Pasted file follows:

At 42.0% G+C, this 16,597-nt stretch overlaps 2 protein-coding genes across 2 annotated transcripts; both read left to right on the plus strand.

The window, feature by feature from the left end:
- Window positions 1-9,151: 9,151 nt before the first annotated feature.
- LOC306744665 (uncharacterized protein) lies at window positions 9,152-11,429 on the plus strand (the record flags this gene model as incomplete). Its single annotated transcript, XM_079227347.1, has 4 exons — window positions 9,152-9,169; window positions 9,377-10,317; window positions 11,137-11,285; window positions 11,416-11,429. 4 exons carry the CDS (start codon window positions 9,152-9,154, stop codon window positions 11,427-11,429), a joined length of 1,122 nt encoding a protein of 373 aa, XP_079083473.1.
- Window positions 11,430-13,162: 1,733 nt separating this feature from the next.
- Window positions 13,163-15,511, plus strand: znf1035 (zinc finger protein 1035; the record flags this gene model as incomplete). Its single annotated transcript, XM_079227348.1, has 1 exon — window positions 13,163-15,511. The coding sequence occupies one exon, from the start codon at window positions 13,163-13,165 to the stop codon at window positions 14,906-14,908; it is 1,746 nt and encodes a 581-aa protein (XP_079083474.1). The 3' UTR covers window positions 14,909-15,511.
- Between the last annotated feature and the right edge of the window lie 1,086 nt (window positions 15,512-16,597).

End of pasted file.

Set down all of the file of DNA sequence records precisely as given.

At 42.0% G+C, this 16,597-nt stretch overlaps 2 protein-coding genes across 2 annotated transcripts; both read left to right on the plus strand.

The window, feature by feature from the left end:
- Window positions 1-9,151: 9,151 nt before the first annotated feature.
- LOC306744665 (uncharacterized protein) lies at window positions 9,152-11,429 on the plus strand (the record flags this gene model as incomplete). Its single annotated transcript, XM_079227347.1, has 4 exons — window positions 9,152-9,169; window positions 9,377-10,317; window positions 11,137-11,285; window positions 11,416-11,429. 4 exons carry the CDS (start codon window positions 9,152-9,154, stop codon window positions 11,427-11,429), a joined length of 1,122 nt encoding a protein of 373 aa, XP_079083473.1.
- Window positions 11,430-13,162: 1,733 nt separating this feature from the next.
- Window positions 13,163-15,511, plus strand: znf1035 (zinc finger protein 1035; the record flags this gene model as incomplete). Its single annotated transcript, XM_079227348.1, has 1 exon — window positions 13,163-15,511. The coding sequence occupies one exon, from the start codon at window positions 13,163-13,165 to the stop codon at window positions 14,906-14,908; it is 1,746 nt and encodes a 581-aa protein (XP_079083474.1). The 3' UTR covers window positions 14,909-15,511.
- Between the last annotated feature and the right edge of the window lie 1,086 nt (window positions 15,512-16,597).